The alleged shooter is the ex-boyfriend of victim Rebecca Jean Rogers
The alleged shooter is the ex-boyfriend of victim Rebecca Jean Rogers
Shannon Keeler was enjoying a weekend getaway with her boyfriend last year when she checked her Facebook messages for the first time in ages. The messages rocketed Keeler back to the life-shattering night in December 2013 when an upperclassman at Gettysburg College stalked her at a party, snuck into her dorm and barged into her room while she pleaded with him and texted friends for help. Eight years later, she still hopes to persuade authorities in Pennsylvania to make an arrest, armed now with perhaps her strongest piece of evidence: his alleged confession, sent via social media.
After shooting a mountain lion, Patrick Montgomery told a park officer, who ran background check and saw that he is a convicted felon.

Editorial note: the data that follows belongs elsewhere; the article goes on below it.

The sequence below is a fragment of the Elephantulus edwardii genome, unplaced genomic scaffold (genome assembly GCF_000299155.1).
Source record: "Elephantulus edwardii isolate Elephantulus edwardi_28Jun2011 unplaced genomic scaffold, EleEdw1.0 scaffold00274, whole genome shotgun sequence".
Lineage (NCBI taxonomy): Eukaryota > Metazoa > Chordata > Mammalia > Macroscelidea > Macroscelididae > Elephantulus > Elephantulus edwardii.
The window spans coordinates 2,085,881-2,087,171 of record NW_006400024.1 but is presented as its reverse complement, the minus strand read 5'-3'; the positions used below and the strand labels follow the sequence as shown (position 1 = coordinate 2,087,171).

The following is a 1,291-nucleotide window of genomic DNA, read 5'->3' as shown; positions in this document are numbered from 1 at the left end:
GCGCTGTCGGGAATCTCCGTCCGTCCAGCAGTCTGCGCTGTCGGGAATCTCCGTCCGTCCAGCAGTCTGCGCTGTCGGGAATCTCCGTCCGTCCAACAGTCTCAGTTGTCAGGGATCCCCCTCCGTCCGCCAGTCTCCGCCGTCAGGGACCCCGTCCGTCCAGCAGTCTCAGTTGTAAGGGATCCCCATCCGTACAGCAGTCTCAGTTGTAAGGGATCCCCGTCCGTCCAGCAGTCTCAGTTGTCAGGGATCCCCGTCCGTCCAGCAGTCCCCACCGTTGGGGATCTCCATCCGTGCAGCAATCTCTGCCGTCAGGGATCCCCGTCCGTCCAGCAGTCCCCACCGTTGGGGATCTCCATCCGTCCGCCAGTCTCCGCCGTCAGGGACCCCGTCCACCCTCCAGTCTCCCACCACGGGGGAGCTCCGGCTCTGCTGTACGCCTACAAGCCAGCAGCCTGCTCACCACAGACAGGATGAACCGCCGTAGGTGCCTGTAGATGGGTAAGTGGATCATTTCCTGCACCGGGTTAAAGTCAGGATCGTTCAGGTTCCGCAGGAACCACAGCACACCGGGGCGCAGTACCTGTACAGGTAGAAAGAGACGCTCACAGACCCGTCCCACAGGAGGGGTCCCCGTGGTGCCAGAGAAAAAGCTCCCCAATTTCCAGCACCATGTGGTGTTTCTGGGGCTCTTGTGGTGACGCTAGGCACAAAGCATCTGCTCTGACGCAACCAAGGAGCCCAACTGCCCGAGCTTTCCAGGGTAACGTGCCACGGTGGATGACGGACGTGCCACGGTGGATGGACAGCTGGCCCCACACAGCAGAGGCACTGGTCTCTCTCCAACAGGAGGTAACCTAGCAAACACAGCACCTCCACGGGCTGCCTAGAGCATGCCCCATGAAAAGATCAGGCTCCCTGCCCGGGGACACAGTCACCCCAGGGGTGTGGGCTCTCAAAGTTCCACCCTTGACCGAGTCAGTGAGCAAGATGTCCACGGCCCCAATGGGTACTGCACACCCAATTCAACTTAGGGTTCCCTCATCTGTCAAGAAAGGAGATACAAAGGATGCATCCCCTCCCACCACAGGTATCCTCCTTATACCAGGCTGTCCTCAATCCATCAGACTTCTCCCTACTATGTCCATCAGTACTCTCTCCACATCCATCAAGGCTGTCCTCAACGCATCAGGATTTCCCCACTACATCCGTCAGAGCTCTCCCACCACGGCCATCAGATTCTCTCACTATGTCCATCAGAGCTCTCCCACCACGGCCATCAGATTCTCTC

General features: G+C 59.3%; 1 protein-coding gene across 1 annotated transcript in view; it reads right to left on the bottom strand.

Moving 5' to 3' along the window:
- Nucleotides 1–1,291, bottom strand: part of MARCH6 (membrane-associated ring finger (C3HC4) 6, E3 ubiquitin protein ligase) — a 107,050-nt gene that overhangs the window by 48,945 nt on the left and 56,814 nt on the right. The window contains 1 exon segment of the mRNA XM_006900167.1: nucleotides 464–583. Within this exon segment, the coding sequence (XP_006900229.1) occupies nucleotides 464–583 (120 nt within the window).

Federal authorities say a man on trial in Fargo, North Dakota, slashed his own throat in the courtroom Monday and died. Carlson said the man had a sharp instrument that might have been made of plastic. Carlson said the jury had left the courtroom, but U.S. District Judge Peter Welte, courtroom staff and others witnessed the incident.
A man killed himself inside a federal courtroom in Fargo after a jury reached a verdict, officials say.